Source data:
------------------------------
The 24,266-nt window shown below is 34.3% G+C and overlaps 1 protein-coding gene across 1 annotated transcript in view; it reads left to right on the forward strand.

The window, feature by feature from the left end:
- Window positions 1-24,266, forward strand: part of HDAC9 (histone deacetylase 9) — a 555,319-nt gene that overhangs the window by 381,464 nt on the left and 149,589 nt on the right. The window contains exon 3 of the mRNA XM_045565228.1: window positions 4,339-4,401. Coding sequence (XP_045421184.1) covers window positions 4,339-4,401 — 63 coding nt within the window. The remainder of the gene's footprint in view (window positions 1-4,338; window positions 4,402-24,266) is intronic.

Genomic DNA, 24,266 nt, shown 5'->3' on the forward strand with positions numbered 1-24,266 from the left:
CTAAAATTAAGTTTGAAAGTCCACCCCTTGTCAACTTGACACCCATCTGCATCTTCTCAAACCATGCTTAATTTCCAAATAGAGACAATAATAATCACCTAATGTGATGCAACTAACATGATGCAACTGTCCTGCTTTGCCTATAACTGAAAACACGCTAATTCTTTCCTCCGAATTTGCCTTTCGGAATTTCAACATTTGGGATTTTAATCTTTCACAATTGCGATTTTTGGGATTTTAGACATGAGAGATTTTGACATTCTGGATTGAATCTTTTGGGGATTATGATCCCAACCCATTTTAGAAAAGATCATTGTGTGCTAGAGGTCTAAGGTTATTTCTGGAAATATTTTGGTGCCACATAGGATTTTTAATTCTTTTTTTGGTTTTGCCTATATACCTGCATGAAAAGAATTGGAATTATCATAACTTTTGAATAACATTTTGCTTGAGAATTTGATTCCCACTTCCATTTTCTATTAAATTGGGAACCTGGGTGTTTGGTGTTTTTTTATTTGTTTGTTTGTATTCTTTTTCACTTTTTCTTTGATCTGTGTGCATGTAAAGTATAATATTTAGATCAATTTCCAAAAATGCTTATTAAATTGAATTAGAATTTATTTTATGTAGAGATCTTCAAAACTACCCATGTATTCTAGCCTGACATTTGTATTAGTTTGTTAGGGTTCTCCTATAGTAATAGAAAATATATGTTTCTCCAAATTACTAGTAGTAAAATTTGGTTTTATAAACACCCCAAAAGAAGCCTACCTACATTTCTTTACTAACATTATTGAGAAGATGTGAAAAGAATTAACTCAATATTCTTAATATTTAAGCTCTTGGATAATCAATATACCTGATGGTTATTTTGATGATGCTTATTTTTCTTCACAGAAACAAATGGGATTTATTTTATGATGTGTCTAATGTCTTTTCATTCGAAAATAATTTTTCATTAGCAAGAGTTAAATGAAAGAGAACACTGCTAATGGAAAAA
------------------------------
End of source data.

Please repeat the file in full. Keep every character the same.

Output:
The 24,266-nt window shown below is 34.3% G+C and overlaps 1 protein-coding gene across 1 annotated transcript in view; it reads left to right on the forward strand.

The window, feature by feature from the left end:
- Window positions 1-24,266, forward strand: part of HDAC9 (histone deacetylase 9) — a 555,319-nt gene that overhangs the window by 381,464 nt on the left and 149,589 nt on the right. The window contains exon 3 of the mRNA XM_045565228.1: window positions 4,339-4,401. Coding sequence (XP_045421184.1) covers window positions 4,339-4,401 — 63 coding nt within the window. The remainder of the gene's footprint in view (window positions 1-4,338; window positions 4,402-24,266) is intronic.

Genomic DNA, 24,266 nt, shown 5'->3' on the forward strand with positions numbered 1-24,266 from the left:
CTAAAATTAAGTTTGAAAGTCCACCCCTTGTCAACTTGACACCCATCTGCATCTTCTCAAACCATGCTTAATTTCCAAATAGAGACAATAATAATCACCTAATGTGATGCAACTAACATGATGCAACTGTCCTGCTTTGCCTATAACTGAAAACACGCTAATTCTTTCCTCCGAATTTGCCTTTCGGAATTTCAACATTTGGGATTTTAATCTTTCACAATTGCGATTTTTGGGATTTTAGACATGAGAGATTTTGACATTCTGGATTGAATCTTTTGGGGATTATGATCCCAACCCATTTTAGAAAAGATCATTGTGTGCTAGAGGTCTAAGGTTATTTCTGGAAATATTTTGGTGCCACATAGGATTTTTAATTCTTTTTTTGGTTTTGCCTATATACCTGCATGAAAAGAATTGGAATTATCATAACTTTTGAATAACATTTTGCTTGAGAATTTGATTCCCACTTCCATTTTCTATTAAATTGGGAACCTGGGTGTTTGGTGTTTTTTTATTTGTTTGTTTGTATTCTTTTTCACTTTTTCTTTGATCTGTGTGCATGTAAAGTATAATATTTAGATCAATTTCCAAAAATGCTTATTAAATTGAATTAGAATTTATTTTATGTAGAGATCTTCAAAACTACCCATGTATTCTAGCCTGACATTTGTATTAGTTTGTTAGGGTTCTCCTATAGTAATAGAAAATATATGTTTCTCCAAATTACTAGTAGTAAAATTTGGTTTTATAAACACCCCAAAAGAAGCCTACCTACATTTCTTTACTAACATTATTGAGAAGATGTGAAAAGAATTAACTCAATATTCTTAATATTTAAGCTCTTGGATAATCAATATACCTGATGGTTATTTTGATGATGCTTATTTTTCTTCACAGAAACAAATGGGATTTATTTTATGATGTGTCTAATGTCTTTTCATTCGAAAATAATTTTTCATTAGCAAGAGTTAAATGAAAGAGAACACTGCTAATGGAAAAA